Like any types of design, typography is nothing that far in terms to creativity. Being a real sensible object especially for designers, fonts are created by designers as well to suit to different needs. Some would call it typefaces or font faces, but with a font style, designers can distinctly project different emotions, moods, and approach (tone) to a design, specifically to a message it tries to convey. Moreover, font styling delivers an authentic character to the design as a whole, and can be a palpable factor for making a design worth remembering.
Today, our Gothic fonts should cater to those designers longing for a more serious-looking design. Gothic fonts are known widely as used in horror and thriller films, and the same effect adds up to whatever project is being used. Feel free to browse and download the fonts through the links provided, and I hope you find one that suits you best.
1. Feathergraphy Decoration Font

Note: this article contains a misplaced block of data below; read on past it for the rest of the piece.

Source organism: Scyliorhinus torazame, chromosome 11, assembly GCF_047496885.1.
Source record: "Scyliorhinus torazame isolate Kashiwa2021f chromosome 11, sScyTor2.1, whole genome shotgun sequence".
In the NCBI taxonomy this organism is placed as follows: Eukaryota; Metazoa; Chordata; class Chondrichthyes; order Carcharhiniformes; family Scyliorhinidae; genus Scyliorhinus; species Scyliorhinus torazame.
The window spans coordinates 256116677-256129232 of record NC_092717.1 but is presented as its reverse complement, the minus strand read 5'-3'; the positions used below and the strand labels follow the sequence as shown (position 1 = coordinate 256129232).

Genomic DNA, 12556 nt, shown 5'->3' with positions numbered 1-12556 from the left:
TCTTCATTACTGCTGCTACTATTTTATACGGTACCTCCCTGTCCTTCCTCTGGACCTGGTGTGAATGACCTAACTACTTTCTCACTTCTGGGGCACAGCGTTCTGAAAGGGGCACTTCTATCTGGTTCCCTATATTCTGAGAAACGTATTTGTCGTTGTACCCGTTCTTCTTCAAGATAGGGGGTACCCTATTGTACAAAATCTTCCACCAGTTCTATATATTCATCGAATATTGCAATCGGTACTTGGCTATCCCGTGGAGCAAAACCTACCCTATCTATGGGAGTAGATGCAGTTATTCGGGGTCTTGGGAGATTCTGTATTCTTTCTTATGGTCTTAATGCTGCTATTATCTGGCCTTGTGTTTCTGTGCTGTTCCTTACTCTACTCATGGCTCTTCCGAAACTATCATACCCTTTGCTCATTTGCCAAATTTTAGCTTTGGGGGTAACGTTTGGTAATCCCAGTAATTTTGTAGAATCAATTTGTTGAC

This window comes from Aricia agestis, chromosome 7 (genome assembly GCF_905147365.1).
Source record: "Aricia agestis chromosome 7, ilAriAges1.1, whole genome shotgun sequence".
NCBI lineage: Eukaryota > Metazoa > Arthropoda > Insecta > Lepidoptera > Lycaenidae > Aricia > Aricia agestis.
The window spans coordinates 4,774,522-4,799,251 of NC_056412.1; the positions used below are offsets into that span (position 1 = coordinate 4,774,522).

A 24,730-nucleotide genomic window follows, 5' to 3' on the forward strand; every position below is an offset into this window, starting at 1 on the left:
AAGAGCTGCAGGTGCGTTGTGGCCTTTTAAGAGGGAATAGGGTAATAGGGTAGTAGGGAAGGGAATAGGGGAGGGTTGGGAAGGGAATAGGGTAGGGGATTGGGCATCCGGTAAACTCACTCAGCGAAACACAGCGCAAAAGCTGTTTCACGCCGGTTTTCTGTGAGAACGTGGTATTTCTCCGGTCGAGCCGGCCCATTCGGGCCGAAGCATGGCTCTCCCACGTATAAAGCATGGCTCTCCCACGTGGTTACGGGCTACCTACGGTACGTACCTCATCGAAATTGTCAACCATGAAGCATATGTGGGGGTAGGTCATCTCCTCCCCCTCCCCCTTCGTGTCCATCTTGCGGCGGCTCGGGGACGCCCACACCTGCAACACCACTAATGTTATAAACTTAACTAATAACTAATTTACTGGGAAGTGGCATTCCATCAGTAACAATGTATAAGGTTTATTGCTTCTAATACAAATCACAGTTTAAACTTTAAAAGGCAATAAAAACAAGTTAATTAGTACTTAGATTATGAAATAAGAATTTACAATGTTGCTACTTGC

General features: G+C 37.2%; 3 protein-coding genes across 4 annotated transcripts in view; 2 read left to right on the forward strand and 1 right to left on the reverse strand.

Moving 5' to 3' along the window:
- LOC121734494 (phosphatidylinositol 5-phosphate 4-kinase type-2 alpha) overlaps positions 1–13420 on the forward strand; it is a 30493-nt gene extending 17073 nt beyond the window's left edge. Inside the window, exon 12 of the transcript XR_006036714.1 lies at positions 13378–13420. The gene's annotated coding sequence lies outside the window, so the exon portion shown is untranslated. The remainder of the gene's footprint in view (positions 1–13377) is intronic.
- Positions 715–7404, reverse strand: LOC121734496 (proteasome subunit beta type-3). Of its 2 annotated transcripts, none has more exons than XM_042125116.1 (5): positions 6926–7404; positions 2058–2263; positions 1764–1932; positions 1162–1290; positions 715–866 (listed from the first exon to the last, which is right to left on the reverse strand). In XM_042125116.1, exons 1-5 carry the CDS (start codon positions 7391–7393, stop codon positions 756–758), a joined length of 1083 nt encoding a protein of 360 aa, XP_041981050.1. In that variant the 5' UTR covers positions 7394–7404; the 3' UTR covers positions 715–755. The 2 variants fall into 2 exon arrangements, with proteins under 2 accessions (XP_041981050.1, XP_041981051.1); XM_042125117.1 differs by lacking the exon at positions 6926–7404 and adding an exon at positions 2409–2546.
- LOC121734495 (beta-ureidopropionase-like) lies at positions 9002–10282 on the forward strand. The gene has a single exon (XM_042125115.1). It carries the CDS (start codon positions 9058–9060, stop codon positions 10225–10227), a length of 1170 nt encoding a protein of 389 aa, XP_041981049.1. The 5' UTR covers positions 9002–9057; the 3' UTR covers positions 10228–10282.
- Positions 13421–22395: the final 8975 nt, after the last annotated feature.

Interestingly, the Feathergraphy font does not really have feathers. Created by Mans Greback, this font is very terrific for designs with a more calligraphic needs. The font features extensive stroke projections with several twirls and sweeps. The stroke width is also very varied, making it as catchy as possible without totally missing the letter comprehensibility. Though some letters would not really look like the actual letters, this font is something one would love to keep.
2. Royal Font
As the name suggests, this Gothic font should really fit for a king or some kind of royalty. The font style features very detailed elements within each stroke, making it more attractive when scaled up high. Though the font comes in an all-caps format, this font should be best for creating titles, word-arts, and 3Ds.
3. Medieval Queen
With a lot of thorny anchor points, this font should not really be for a queen per se. Created by Jonathan S. Harris, the font features semi-italic appeal with a lot of sub-strokes, much picturesque of a serpent tongue used as a brush. Great for being used on mystery and horror stories, the font should do well in creating horrific titles without losing legibility.